We may observe in these verses,
I. The author of Moab’s destruction; it is the Lord of hosts, that has armies, all armies, at his command, and the God of Israel (Jer. 48:1), who will herein plead the cause of his Israel against a people that have always been vexatious to them, and will punish them now for the injuries done to Israel of old, though Israel was forbidden to meddle with them (Deut. 2:9), therefore the destruction of Moab is called the work of the Lord (Jer. 48:10), for it is he that pleads for Israel; and his work will exactly agree with his word, Jer. 48:8.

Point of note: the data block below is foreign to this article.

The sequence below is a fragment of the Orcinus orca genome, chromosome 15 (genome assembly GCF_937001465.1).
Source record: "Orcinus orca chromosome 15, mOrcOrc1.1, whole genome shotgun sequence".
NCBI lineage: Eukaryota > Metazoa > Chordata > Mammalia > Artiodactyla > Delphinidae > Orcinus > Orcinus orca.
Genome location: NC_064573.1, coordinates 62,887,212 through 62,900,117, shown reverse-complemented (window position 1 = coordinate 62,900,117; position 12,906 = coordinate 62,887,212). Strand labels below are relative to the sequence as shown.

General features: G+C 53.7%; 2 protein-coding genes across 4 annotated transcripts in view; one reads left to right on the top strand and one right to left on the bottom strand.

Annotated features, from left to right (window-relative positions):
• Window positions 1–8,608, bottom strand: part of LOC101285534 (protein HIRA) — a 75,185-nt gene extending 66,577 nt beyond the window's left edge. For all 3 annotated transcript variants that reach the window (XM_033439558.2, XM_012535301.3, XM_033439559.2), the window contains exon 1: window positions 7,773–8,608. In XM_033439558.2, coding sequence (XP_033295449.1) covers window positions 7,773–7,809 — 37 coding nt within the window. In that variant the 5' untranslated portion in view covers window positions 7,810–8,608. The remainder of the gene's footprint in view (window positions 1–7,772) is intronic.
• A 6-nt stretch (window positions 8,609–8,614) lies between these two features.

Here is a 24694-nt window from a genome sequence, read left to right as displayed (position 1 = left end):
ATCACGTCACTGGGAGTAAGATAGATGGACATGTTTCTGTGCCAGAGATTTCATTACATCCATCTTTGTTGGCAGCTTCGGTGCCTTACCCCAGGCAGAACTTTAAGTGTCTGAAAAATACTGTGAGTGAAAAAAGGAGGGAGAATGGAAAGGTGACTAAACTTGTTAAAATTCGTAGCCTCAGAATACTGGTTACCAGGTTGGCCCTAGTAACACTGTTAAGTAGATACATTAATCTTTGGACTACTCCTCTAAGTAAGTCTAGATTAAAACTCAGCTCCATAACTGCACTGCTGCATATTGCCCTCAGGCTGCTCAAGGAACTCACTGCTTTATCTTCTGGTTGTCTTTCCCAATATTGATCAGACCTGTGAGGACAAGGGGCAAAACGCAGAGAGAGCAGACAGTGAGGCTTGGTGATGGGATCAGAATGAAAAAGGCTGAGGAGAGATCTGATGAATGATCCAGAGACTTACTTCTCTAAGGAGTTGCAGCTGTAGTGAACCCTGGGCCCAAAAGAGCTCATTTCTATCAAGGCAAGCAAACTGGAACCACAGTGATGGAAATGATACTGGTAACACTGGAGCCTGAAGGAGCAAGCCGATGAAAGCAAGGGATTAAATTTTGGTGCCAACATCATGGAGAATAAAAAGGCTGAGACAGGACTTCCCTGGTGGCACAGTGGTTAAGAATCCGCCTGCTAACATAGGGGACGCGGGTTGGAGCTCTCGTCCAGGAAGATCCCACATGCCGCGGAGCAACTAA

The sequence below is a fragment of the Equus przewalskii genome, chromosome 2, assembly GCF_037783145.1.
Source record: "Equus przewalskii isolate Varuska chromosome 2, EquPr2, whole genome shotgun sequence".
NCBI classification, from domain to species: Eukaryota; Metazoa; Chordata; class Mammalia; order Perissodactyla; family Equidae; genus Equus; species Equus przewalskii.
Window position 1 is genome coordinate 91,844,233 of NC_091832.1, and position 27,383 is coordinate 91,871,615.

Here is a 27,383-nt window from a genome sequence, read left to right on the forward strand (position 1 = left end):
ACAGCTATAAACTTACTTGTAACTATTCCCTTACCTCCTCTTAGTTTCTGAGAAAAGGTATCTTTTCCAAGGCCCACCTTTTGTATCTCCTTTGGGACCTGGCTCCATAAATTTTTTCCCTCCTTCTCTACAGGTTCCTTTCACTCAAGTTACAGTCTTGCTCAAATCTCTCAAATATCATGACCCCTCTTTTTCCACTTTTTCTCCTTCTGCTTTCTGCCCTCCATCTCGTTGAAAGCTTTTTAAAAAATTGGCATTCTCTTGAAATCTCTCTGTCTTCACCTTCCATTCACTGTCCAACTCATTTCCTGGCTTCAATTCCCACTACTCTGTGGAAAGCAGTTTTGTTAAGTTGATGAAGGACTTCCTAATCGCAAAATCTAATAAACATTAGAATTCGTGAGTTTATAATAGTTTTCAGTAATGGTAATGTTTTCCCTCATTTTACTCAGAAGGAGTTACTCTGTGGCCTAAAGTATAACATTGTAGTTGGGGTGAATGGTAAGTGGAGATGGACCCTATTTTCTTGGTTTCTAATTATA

II. The instruments of it: Spoilers shall come (Jer. 48:8), shall come with a sword, a sword that shall pursue them, Jer. 48:2. “I will send unto him wanderers, such as come from afar, as if they were vagrants, or had missed their way, but they shall cause him to wander; they seem as wanderers themselves, but they shall make the Moabites to be really wanderers, some to flee and others to be carried into captivity.” These destroyers stir up themselves to do execution; they have devised evil against Heshbon, one of the principal cities of Moab, and they aim at no less than the ruin of the kingdom: Come, and let us cut it off from being a nation (Jer. 48:2); nothing less will serve the turn of the invaders; they come, not to plunder it, but to ruin it. The prophet, in God’s name, engages them to make thorough work of it (Jer. 48:10): Cursed be he that does the work of the Lord deceitfully, this bloody work, this destroying work; though it goes against the grain with men of compassion, yet it is the work of the Lord, and must not be done by the halves. The Chaldeans have it in charge, by a secret instinct (says Mr. Gataker), to destroy the Moabites, and therefore they must not spare, must not, out of foolish pity, keep back their sword from blood; they would thereby bring a sword, and a curse with it, upon themselves, as Saul did by sparing the Amalekites and Ahab by letting Benhadad go. Thy life shall go for his life. To this work is applied that general rule given to all that are employed in any service for God, Cursed by he that does the work of the Lord deceitfully or negligently, that pretends to do it, but does it not to purpose, makes a show of serving God’s glory, but is really serving his own ends and carries on the work of the Lord no further than will suit his own purposes, or that is slothful in business for God and takes neither care nor pains to do it as it should be done, Mal. 1:14. Let not such deceive themselves, for God will not thus be mocked.